Loch vs lock

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Loch and lock are two words that are pronounced in the same way when sp0ken aloud but are spelled differently and have different meanings, which makes them homophones. Homophones exist because of our ever-changing English language, and are a challenge for those who wish to learn to speak English. The way the spelling and definitions differ can be confusing when attempting to learn vocabulary correctly. Proper pronunciation of spoken English may help the listener distinguish between homophones; the words affect-effect are a good example. However, pronunciation is usually more ambiguous, as English pronunciation may vary according to dialect, and English spelling is constantly evolving. Pronunciation may change even though the spelling doesn’t, producing two words that are pronounced in the same manner but have different meanings such as night and knight. English words are also spelled according to their etymologies rather than their sound. For instance, the word threw is derived from the Old English word thrawan, and the word through came from the Old English word thurh. Homophones are confusing words and are commonly misspelled words because of the confusion that arises from words that are pronounced alike but have very different usage and etymology. A spell checker will rarely find this type of mistake. We will examine the definitions of the words loch and lock, where they came from and some examples of their use in sentences.

loch is a lake or an inlet of the sea. Loch is a Gaelic word used in Ireland and Scotland. The word loch has been in use since the 1300s. Perhaps the most famous loch is Loch Ness in Scotland, home of the reputed Loch Ness monster, affectionately known as Nessie. Many sightings of the monster have been reported since the 1930s, though they are all vociferously disputed.

lock may be a device used to secure an item or to keep others out. These locks may be opened through various means, including a combination of numbers on a dial, a key, a passcode, a retina scan, a thumbprint, etc. The word lock may also be used to mean a gated portion of a canal that may be opened to let boats and ships pass through. Lock may also mean a hank of hair. In the United States, the word lock is used in the phrase to have a lock on something, which means that something is a certainty or has no chance of failing. The word lock is also used as a verb, to mean to secure or restrict access to something, to engage a lock. Related words are locks, locked, locking, locker. The word lock is derived from the Old English word loc, meaning to secure something.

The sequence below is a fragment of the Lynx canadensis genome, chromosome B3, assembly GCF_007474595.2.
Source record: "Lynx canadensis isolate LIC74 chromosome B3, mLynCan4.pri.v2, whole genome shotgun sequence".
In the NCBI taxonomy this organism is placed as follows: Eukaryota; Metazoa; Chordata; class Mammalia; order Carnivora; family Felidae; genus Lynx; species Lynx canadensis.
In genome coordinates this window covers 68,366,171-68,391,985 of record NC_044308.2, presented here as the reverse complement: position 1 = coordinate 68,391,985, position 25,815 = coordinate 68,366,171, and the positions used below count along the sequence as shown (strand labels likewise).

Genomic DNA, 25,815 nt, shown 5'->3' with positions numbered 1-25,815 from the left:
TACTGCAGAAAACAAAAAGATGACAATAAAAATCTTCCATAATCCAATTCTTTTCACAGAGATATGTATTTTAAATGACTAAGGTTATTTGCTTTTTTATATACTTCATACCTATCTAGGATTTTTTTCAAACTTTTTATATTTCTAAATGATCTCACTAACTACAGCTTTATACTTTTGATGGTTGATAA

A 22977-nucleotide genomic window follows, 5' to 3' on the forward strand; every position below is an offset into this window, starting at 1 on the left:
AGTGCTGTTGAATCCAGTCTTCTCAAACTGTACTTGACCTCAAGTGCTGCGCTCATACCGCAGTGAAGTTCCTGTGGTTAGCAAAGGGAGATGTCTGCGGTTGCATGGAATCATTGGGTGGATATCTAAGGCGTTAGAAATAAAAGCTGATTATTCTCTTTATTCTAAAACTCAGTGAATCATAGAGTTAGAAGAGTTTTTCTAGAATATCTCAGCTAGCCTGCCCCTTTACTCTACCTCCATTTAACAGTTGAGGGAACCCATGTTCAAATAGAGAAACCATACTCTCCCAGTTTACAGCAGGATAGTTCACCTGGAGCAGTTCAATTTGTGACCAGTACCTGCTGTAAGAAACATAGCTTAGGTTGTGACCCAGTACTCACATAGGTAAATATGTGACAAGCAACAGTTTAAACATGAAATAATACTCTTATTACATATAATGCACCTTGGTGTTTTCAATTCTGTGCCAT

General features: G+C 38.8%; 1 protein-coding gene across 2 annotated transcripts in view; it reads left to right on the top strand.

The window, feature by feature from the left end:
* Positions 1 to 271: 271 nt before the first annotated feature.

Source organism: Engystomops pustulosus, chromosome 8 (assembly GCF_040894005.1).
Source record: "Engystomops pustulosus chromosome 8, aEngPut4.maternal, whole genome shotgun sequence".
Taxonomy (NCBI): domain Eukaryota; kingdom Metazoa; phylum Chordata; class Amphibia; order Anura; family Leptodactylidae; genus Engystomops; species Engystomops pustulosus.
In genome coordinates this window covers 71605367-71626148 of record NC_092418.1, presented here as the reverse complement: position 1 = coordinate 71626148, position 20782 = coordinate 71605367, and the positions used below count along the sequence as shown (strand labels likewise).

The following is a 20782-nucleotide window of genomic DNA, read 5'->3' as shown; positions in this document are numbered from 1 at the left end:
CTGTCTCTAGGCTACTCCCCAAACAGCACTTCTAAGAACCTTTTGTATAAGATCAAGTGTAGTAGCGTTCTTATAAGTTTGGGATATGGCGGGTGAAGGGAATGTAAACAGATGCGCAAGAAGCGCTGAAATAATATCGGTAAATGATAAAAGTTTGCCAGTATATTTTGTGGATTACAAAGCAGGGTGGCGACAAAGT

Police said the body was discovered in the water at Castle Semple Loch in Lochwinnoch, Renfrewshire, shortly before 9am on Sunday. (The Daily Echo)

Loch Lomond has been facing pressure to combat the tide of plastic waste, abandoned camping gear and tin cans which has blighted many of its spectacular viewpoints. (The Telegraph)

During the last presidential elections cries of “lock her up” energized the crowds. (The San Francisco Examiner)

She backcombed her blonde locks to within an inch of their lives, and all for a cheeky bathroom selfie. (The Daily Mail)

“Republicans do have a lock on the rural South, save for several heavily African-American areas,’’ said David Wasserman, U.S. House editor at the Cook Political Report. (USA Today)